First of all, we decided to break away from the traditional funding and service delivery modes and introduce a pilot scheme on community care service vouchers. In short, money will follow the service users, not the service providers. By providing subsidies directly to elderly people, we empower them to make their own decisions: they can choose the service provider and service content which best suit their needs.  This concept of empowerment is crucial as it is the driving force for service providers to offer the best quality and most cost-effective service for our elders. We hope that our elders and their families will see community care as a desirable alternative to residential care and make wise choices.

     On the supply side, community care service is mainly provided by Government-funded NGOs. There are very limited self-financing services and private market participation. A voucher system will encourage different types of service providers to join the market. The result will be a much more diverse and innovative community care sector. Some have raised concern about service quality as the market liberalises. If we believe in consumers' sound judgement and market forces, a voucher scheme should help promote service quality, because the inferior services will lose out. However, we are mindful of the nature of elderly care services and the constraints of this particular group of service recipients. We will therefore work out a quality assurance mechanism under the voucher scheme to complement the market force and safeguard elders' interests.

     A means test is another issue to be carefully addressed. It already exists in conventional community care service. We decided to adapt it for the pilot voucher scheme because we agree with the Elderly Commission that the Government's resources should target the most needy, and that it is only fair for those who have the financial capability to pay more. In the long run, means tests would help ensure that our welfare system is sustainable. We also believe that some service users actually prefer having a choice to co-pay if that would allow them to procure more value-added services. We will work out the implementation details in consultation with the stakeholders. One thing that I can assure you is that no elder will be denied access to the care service they need because of a lack of means.

     We plan to launch the pilot voucher scheme in two phases starting from 2013-14. I would like to take this opportunity to invite NGOs and social enterprises to come forth and join hands with us in this venture. The success of the scheme hinges on your participation, so let us work together to make it a success.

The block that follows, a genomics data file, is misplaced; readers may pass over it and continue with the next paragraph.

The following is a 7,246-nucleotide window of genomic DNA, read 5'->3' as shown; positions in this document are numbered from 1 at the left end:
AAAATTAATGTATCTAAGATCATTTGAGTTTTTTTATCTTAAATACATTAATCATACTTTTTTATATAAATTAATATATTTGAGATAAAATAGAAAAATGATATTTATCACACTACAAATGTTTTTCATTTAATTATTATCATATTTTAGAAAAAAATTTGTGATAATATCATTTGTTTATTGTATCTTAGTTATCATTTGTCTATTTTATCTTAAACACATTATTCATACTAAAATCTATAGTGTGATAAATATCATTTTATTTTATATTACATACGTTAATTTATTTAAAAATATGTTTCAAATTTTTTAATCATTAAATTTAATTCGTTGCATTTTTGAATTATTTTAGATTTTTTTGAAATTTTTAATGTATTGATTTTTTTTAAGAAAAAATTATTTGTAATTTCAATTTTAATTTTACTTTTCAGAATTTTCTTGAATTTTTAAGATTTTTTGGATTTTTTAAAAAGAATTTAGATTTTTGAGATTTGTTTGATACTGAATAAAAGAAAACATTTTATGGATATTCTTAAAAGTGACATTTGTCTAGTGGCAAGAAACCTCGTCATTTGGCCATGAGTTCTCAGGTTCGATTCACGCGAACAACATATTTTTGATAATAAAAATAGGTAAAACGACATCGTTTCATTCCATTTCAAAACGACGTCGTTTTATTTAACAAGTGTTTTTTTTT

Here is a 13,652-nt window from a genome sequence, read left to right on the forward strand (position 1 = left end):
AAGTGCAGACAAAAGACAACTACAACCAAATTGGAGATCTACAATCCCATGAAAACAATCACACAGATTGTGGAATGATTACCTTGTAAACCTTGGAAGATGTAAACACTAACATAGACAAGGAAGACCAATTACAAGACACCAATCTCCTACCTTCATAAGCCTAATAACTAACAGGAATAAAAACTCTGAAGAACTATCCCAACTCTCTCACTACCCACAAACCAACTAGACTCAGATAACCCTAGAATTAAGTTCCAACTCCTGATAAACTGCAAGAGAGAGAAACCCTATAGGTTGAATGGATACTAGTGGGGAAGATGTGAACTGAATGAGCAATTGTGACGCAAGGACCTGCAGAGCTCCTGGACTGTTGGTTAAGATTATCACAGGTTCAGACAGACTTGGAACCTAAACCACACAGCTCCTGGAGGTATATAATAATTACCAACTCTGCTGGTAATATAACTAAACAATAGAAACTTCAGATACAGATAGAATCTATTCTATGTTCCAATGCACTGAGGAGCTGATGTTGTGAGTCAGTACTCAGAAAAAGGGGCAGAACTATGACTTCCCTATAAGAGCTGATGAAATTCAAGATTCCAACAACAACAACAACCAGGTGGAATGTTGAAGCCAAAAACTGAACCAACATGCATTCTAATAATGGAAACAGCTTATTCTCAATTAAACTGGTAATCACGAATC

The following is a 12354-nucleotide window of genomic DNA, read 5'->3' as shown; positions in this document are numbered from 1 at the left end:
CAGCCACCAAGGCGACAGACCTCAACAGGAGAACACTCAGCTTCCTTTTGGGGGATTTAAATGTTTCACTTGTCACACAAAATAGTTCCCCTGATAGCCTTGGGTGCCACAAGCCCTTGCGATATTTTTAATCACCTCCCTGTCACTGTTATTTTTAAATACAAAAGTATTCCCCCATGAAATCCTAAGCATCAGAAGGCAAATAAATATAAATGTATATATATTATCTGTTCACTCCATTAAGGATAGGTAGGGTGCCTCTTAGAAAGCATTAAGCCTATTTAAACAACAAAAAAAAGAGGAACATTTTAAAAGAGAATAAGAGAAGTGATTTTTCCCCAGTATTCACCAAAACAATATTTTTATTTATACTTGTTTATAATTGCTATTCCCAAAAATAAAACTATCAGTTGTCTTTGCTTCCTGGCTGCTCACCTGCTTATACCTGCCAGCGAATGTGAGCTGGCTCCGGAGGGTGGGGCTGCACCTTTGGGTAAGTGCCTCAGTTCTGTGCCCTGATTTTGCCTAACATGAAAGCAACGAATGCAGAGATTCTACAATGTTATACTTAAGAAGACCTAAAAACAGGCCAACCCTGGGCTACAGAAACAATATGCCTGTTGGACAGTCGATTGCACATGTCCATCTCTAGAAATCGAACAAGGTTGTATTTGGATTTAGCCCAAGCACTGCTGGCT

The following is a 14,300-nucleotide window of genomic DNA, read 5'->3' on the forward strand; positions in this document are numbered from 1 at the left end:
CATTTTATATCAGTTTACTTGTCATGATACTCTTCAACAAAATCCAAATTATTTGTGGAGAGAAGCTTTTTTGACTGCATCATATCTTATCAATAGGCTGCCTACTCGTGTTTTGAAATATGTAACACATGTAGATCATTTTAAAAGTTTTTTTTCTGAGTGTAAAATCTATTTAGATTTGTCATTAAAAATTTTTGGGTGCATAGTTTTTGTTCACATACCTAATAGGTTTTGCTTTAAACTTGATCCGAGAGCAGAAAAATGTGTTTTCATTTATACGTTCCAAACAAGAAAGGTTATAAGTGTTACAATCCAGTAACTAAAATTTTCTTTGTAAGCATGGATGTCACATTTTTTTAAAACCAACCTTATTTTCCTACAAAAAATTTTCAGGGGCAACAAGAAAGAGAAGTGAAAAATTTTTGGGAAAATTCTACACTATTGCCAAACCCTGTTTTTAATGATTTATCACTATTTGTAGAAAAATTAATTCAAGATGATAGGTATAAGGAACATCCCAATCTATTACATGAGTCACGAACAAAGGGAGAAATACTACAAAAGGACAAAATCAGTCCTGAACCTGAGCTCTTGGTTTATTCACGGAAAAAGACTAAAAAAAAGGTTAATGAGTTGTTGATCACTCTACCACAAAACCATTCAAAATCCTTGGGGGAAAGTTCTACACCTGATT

Conventional subsidised community care services

     Whilst we are planning for a voucher scheme, we will continue to strengthen our conventional subsidised day care and home care services in terms of both quantity, i.e. number of places, and quality. In March this year, we introduced a new home care scheme with improved service content for our frail elders who need nursing care. Some weeks ago, I visited an elderly couple in a public housing estate in Kwun Tong, which is not very far away from the Convention Centre here. The husband, in his early 70s, is already very frail and bedridden most of the time. His wife, also an elder, takes care of him. Our NGO in the district visits this gentleman every other day to provide him with intensive personal care and rehabilitation services, and escort him to see the doctor when necessary. Despite his health condition, the gentleman told me that he much preferred ageing at home. I am glad that his preference is respected.  His case clearly demonstrates that with adequate community care and support, we can fulfill the wish of our elderly and help them age in place.

Interface with health care services

     We are also fully aware of the importance of a smooth interface between health care and long-term care. It is not uncommon for elders to be re-admitted to hospitals or admitted to residential care homes shortly after hospital discharge. Taking the advice of the Elderly Commission, we launched the Integrated Discharge Support Programme for Elderly Patients on a trial basis in 2008. The Programme adopts a multi-disciplinary approach to provide seamless care for elderly hospital dischargees. In each of the participating hospitals, there is a Discharge Planning Team comprising health care professionals and a Home Support Team operated by NGO. The two teams work together to formulate discharge care plans for individual elderly patients. For elders requiring support after hospital discharge, the Home Support Team provides them with a range of community care services. The Programme has demonstrated how comprehensive and continuous care can be provided to elderly patients through better co-ordination of medical and welfare services. It is also instrumental in preventing premature institutionalisation of elders. In view of the satisfactory result of the pilot project, we have decided to extend this Programme to the whole territory.